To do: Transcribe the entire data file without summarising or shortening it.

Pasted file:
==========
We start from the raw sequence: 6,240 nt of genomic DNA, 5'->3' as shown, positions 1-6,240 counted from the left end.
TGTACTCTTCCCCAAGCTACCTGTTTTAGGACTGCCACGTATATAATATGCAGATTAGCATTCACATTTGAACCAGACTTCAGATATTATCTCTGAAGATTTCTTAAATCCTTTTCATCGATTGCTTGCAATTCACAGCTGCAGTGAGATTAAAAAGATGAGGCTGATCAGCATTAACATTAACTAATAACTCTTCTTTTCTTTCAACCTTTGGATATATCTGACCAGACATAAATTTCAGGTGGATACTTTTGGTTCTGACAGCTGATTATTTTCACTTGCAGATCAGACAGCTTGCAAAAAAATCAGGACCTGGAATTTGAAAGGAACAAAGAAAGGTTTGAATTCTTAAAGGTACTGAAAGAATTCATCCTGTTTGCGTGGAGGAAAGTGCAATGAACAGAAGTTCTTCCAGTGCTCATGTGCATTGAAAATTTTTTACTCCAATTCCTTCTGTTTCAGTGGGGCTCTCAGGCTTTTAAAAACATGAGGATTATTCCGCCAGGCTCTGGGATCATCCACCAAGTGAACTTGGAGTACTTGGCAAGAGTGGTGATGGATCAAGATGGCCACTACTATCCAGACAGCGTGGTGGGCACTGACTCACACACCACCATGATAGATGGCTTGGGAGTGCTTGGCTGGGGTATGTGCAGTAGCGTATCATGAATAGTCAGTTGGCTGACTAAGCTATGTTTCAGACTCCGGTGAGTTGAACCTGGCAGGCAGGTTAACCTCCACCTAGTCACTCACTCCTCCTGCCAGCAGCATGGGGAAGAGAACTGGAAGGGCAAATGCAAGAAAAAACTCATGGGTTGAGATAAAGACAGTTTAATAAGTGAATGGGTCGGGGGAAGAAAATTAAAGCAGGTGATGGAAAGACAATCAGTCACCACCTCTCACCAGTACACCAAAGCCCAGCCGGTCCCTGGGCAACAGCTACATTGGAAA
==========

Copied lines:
We start from the raw sequence: 6,240 nt of genomic DNA, 5'->3' as shown, positions 1-6,240 counted from the left end.
TGTACTCTTCCCCAAGCTACCTGTTTTAGGACTGCCACGTATATAATATGCAGATTAGCATTCACATTTGAACCAGACTTCAGATATTATCTCTGAAGATTTCTTAAATCCTTTTCATCGATTGCTTGCAATTCACAGCTGCAGTGAGATTAAAAAGATGAGGCTGATCAGCATTAACATTAACTAATAACTCTTCTTTTCTTTCAACCTTTGGATATATCTGACCAGACATAAATTTCAGGTGGATACTTTTGGTTCTGACAGCTGATTATTTTCACTTGCAGATCAGACAGCTTGCAAAAAAATCAGGACCTGGAATTTGAAAGGAACAAAGAAAGGTTTGAATTCTTAAAGGTACTGAAAGAATTCATCCTGTTTGCGTGGAGGAAAGTGCAATGAACAGAAGTTCTTCCAGTGCTCATGTGCATTGAAAATTTTTTACTCCAATTCCTTCTGTTTCAGTGGGGCTCTCAGGCTTTTAAAAACATGAGGATTATTCCGCCAGGCTCTGGGATCATCCACCAAGTGAACTTGGAGTACTTGGCAAGAGTGGTGATGGATCAAGATGGCCACTACTATCCAGACAGCGTGGTGGGCACTGACTCACACACCACCATGATAGATGGCTTGGGAGTGCTTGGCTGGGGTATGTGCAGTAGCGTATCATGAATAGTCAGTTGGCTGACTAAGCTATGTTTCAGACTCCGGTGAGTTGAACCTGGCAGGCAGGTTAACCTCCACCTAGTCACTCACTCCTCCTGCCAGCAGCATGGGGAAGAGAACTGGAAGGGCAAATGCAAGAAAAAACTCATGGGTTGAGATAAAGACAGTTTAATAAGTGAATGGGTCGGGGGAAGAAAATTAAAGCAGGTGATGGAAAGACAATCAGTCACCACCTCTCACCAGTACACCAAAGCCCAGCCGGTCCCTGGGCAACAGCTACATTGGAAA